These are the largest and most luxurious of them all. Some are as big
as a bus and, when all the sliders (those room extensions which
enlarge, usually by power or hydraulic systems, the interior space) are
extended, seem as large as a small house! You can have these outfitted
with any and all of the modern conveniences your home has ... and more.
Full size bathrooms, complete kitchens, large flat screen TVs,
comfortable bedrooms with closable doors and almost anything else you
If you're in this league, and are purchasing new or near-new, your
motorhome specialist job will be to find the brand, size and feel
of the rig that lights your fire and simply locate a reputable dealer.
As with cars and trucks, though, its smart to let a previous owner take
the big depreciation hit. A Class A, one or two years old, with a good
warranty is best.
Older Class A's are another story. Here you'll need help. You can still
be the motorhome specialist, but, depending on what you know about
electrical systems, holding tanks, hydraulics, mold, gas or deisel
engines and running systems, you'll probably need a good RV mechanic.
Before you spend a dime, however, go over the motorhome carefully and
jot down anything you find that's not working or
seems odd. And remember, low mileage on a really old rig could just
mean its been sitting out in a field for a decade or so! Ask questions.
For remodeling tips click Used
Class A Motorhomes and let your imagination run wild!
These little beauties are ones you can live in and park in a regular
parking space at the mall. Some have pop-tops or high-top roof, swivel
captains chairs, built in TVs and even showers! Most have nice beds,
stoves, refrigerators, stereos, dinettes and toilets. Built on van
frames (mostly) these are also among the most fuel efficient, with some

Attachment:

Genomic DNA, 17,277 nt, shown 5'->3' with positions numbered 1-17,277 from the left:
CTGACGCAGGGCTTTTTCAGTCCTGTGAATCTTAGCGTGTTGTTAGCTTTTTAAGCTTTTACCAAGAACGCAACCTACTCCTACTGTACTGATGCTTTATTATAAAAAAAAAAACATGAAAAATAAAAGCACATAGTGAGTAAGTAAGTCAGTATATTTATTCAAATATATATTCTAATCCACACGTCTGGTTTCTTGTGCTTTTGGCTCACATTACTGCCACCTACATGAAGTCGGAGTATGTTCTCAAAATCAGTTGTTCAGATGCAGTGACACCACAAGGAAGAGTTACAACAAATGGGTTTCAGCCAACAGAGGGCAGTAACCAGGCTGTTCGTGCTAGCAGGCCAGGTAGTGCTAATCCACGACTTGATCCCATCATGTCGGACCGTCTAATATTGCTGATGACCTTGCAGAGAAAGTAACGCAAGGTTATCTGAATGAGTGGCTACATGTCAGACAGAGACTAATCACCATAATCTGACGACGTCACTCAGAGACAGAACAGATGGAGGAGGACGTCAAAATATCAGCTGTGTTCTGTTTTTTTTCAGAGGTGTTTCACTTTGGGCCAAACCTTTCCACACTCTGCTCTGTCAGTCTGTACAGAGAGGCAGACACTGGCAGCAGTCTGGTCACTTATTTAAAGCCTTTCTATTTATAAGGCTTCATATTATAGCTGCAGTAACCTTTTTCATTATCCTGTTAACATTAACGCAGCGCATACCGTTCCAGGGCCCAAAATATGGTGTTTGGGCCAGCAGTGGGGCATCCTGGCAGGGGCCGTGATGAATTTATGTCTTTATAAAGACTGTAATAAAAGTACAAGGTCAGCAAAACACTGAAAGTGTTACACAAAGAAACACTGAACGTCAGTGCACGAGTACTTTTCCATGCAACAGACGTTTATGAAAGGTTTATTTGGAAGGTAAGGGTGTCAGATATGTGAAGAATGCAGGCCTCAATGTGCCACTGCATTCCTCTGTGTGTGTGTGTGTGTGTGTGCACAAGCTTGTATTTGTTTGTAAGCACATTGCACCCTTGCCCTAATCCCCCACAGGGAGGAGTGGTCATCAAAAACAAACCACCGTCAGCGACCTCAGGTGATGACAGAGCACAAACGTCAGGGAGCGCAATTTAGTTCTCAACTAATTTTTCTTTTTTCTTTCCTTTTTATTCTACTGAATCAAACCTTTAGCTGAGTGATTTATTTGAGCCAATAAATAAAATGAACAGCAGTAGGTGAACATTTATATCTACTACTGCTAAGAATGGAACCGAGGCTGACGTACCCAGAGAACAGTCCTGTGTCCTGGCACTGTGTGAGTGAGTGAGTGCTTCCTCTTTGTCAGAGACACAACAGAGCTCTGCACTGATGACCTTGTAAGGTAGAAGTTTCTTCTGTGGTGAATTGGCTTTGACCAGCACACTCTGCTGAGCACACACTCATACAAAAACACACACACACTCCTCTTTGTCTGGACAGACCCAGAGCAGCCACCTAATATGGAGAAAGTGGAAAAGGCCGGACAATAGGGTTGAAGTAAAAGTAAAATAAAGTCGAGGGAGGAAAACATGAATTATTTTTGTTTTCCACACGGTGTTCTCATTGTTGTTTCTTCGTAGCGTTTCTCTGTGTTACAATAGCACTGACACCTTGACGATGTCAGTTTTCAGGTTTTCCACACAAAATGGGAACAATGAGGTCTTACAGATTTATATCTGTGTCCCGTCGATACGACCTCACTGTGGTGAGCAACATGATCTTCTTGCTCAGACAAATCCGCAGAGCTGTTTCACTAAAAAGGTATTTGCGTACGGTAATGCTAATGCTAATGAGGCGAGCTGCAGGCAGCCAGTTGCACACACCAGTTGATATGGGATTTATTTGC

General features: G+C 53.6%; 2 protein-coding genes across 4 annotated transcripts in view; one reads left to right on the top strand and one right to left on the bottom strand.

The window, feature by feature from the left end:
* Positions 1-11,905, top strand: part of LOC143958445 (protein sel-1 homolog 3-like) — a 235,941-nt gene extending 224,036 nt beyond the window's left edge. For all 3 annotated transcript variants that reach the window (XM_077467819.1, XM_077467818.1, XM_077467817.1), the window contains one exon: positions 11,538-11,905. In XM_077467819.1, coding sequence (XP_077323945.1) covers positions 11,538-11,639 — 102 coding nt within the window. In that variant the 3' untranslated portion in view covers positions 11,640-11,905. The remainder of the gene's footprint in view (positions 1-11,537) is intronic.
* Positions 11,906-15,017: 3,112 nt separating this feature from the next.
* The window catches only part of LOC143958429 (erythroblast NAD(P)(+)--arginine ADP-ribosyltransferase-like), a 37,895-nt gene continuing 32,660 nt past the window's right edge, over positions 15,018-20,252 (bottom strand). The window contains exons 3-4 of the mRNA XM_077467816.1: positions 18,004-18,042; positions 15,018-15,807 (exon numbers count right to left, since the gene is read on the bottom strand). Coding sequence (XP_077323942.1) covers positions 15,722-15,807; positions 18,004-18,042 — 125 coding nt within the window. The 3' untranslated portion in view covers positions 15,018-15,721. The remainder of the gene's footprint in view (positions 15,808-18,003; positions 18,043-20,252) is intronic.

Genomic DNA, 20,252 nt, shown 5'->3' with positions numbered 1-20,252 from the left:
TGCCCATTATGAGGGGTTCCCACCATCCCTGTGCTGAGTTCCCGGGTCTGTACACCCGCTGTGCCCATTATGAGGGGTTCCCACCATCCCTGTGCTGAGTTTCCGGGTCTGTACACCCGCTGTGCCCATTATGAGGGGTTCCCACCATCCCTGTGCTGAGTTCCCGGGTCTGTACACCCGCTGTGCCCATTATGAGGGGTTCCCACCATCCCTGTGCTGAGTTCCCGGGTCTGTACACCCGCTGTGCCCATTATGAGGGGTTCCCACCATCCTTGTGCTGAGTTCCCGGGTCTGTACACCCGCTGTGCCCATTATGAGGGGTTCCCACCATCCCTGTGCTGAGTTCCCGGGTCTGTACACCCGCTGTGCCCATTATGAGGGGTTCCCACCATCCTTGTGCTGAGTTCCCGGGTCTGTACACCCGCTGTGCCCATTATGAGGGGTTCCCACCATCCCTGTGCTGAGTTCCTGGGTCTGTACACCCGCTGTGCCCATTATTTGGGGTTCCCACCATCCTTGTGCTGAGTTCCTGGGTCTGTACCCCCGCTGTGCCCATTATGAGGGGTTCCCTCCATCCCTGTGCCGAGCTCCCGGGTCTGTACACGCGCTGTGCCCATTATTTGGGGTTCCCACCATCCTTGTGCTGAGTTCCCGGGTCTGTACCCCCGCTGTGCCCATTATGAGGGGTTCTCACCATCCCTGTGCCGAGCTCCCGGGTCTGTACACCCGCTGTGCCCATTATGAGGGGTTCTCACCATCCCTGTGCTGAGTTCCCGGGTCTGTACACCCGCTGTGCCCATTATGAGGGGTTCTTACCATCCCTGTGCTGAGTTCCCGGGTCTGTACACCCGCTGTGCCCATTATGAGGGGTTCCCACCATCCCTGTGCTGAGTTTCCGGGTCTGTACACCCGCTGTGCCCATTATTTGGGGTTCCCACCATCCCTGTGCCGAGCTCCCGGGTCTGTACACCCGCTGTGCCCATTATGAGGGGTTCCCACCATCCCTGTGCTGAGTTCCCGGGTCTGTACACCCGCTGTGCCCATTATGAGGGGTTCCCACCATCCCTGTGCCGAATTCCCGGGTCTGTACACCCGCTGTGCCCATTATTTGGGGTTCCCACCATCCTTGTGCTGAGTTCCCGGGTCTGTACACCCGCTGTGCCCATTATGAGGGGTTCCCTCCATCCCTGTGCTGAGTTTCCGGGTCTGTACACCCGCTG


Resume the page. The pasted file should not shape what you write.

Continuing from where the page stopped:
getting up to 18-20 mpg.
Its best to always have a mechanic look at anything you're planning to
buy (in these cases a competent RV mechanic) and
the Class B Motorhome is no exception. Since its so small, the more
amenities it has, the tighter and more complex it is.
I lived in an older Winnebago LeSharo with everything
and found that sometimes it took longer to remove stuff to get at a
problem than it took to fix the problem! Not to mention having to put
all that stuff back in.
Call around and ask a few RV mechanics what they'd charge to look over
your prospective purchase and choose the one you feel the best about.
Talk to the mechanic and let them know what's important to you. You
don't want them spending time—and charging you—to check things you plan
to replace. Class Bs are, in my opinion, the easiest to operate and
maintain and the most fun ... especially if its just you or you and a
partner. Most can be driven through a McDonalds (watch the top!) and
parked anywhere SUV's park.
Most auto mechanics can work on the drivetrain (or, as a motorhome
specialist, you can) and road-trips are much more spontaneous than
Class A's. For remodeling tips click Used
Class B Motorhomes. You might just decide to buy an older one
and put your money in a really rad re-deux!!
Class C Motorhomes look sort of like those cab-over camper shells on
pickup trucks, but they're far from that. Close to Class B's
interior-wise they (like Class B's) are mostly built on van frames or
beefed-up cargo van frames and make use of the swivel captains chairs
in the cab.
Also, like Class B's these can be worked on,
mechanically, by most auto mechanics and owners.
Fuel economy takes a back seat to Class B's because of the increased
weight and, by necessity, bigger engines. Several models have 4 wheel
drive, though, so the larger motors are needed.
The area over the cab is usually the bed, leaving more room
"downstairs" for the rest of the living area. For remodeling tips click
Class C Motorhomes for ideas on ways to get off-road in style
Whichever motorhome you choose, remember you'll be with this thing for
some time, and you should really try and be the best motorhome
specialist you can ... before you buy! Happy hunting!